The following is a transcription of the El Mundo videoclip of Viggo talking in his dressing room about preparing to go on stage for Purgatorio.
In the dressing room at the Naves del Español.
© El Mundo.
[...] It´s what I always do: I get dressed the same way, I play similar music, I sing some songs here to relax. I try to do everything here, as quick as I can, because what I like is to be backstage well in advance. Half an hour, forty minutes in advance, and there...although there are not many things on stage, I´m there for quite a while thinking, going over [the script].
When I arrive early like today, I have time. I listen to music, write some things. Every night there´s a blank piece of paper that...Well, I read the things I´ve got in this doctor´s folder.
Purgatorio, by Ariel Dorfman, is something rather existential. It´s not the purgatory where if you don´t expiate [your sins], don´t forgive or ask for forgiveness in a sincere way, you, let´s say, don´t go to heaven. You are there. It´s there where the thing has to be done...and done right; being honest when you ask and give forgiveness is the reward.
The whole process of the rehearsals that were so difficult up till now, with a very complicated script, has been a very interesting education for me. I´ve liked this very much and, up to a certain point, it heals, improves my perspective as an actor, as a person.
For me, every performance, like every take in film, is as if it were the first time. That's what's thrilling.
You have to take the audience into consideration, I think. And I do that in film, too. I don't deny that the crew is there. If I'm not concentrating, yes, it bothers me when someone walks behind the camera, yes, it bothers me when someone eats a candy in the theatre, or coughs, but when I'm focused and connected with my stage companion, it doesn't bother me.
It's unusual that a theatrical performance would be sold out in the first week, I don't know, which is what happened. It's a luxury to have the theatre packed full every night and to know that it's going to be that way until we close. But even if there were [only] five people, I'd feel the same obligation. Not out of egoism. I do it for myself and I do it for Carme. That is, we both do it for ourselves. I think people feel that. We're always looking for a connection, which is also what the characters are doing.
There are actors who prepare - sometimes very well - what they do, technically, but there's no variation. They do it with precision, in film, too, right?, and they're not going to change. In other words, if you do something different, they're probably not going to change course during the performance. It's good that they can concentrate so well, but what you lose is that you can't play. When everything's said and done, it's a pretty sophisticated way of playing, with a script like this one, in a theatre like this one...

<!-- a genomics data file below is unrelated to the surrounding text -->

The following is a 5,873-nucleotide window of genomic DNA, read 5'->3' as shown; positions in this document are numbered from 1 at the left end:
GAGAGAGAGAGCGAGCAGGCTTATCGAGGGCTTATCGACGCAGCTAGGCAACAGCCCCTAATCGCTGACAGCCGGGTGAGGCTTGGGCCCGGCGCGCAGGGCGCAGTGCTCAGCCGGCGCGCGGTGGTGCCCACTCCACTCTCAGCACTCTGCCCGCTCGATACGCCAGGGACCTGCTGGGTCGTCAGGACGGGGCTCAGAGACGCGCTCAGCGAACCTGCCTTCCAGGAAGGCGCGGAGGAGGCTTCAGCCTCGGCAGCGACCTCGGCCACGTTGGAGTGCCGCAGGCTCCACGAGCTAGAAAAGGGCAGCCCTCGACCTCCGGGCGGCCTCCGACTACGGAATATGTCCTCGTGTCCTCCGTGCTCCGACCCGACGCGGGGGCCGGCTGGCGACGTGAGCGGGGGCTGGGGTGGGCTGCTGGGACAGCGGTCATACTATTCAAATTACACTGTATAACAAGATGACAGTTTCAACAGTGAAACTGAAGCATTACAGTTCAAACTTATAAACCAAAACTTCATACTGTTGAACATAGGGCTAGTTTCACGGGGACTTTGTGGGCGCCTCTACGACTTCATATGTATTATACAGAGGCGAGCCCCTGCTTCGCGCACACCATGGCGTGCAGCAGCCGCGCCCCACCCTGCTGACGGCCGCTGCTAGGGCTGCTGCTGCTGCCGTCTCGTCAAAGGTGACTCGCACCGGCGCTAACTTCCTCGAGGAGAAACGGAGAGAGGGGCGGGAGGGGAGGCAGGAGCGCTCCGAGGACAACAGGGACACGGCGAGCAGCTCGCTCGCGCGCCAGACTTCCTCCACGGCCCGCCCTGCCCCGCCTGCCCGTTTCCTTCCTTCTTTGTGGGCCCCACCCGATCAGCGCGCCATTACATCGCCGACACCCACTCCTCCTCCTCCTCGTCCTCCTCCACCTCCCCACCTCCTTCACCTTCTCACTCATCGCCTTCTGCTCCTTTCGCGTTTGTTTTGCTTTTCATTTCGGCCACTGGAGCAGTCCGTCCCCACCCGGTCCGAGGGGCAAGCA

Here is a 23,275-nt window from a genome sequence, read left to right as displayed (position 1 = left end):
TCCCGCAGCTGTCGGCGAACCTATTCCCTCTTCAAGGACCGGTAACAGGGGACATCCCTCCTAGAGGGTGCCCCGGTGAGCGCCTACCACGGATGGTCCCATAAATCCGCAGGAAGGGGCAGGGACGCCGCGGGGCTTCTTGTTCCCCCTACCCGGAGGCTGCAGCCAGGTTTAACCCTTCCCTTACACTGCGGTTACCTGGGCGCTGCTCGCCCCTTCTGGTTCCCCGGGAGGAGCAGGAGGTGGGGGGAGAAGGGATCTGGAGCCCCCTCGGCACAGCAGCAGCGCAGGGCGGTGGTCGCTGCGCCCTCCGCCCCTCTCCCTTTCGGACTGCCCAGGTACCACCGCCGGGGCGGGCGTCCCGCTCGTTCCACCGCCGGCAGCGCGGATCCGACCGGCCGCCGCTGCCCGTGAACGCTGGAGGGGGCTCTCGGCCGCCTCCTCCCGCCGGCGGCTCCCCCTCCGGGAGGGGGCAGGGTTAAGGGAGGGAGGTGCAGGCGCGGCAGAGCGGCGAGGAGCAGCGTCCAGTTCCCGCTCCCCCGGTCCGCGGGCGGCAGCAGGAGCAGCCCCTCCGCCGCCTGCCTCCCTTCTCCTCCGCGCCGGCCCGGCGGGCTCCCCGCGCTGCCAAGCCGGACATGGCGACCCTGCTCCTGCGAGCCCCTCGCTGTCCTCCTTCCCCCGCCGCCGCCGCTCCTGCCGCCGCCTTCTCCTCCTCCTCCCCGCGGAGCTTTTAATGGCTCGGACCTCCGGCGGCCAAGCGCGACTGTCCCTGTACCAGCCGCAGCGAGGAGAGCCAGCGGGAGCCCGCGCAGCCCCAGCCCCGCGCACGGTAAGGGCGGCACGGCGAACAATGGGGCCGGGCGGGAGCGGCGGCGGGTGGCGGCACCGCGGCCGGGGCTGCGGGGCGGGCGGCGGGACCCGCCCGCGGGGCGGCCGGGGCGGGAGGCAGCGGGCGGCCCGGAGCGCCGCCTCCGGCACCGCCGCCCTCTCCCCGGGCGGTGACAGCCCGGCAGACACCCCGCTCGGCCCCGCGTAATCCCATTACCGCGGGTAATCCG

As an artist and as a person...I mean film and theatre artist, someone who likes to draw, paint, take photos; I have a publishing house, I publish books, write. I do many things that are all the same thing to me, right? The same desire to pay attention in a life that´s relatively short, compared to the years a mountain, a very old tree have...I don´t know. To make the most of what´s going on, trying to remember about what´s happening and weigh it. Filtering what I see, what I feel and expressing it, it´s the same thing.
I have Danish and American nationality. I have very strong ties with the country of my upbringing, Argentina, with many places. I'm not very fond of passports, borders or flags, but [laughing and pointing at the SL flag behind him] for San Lorenzo de Almagro, I do have unconditional love! They can almost do no wrong!
Out of superstition, that flag, or one like it, is everywhere, on a film shoot or wherever...
[Camera focusing on his dressing table]
I put the script here, although I already know the text. I always have the script backstage. I have this owl with the bracelet in San Lorenzo colors; I touch the two eyes of the owl every night before I go on. I have a photo of San Lorenzo's first championship team in 1923, Father Lorenzo Massa, the Silesian who founded San Lorenzo, I have chocolate. I'm always eating...
Mate. I drink some mates to calm myself. [Pointing] Here's the mate. Also, in the back, luckily there is a fairly dark alley and I can go out and sing and do my thing [laughing] and no one bothers me. So, when they call me, they say to me, "OK. We're going to let the public in now," I'm already in Purgatorio.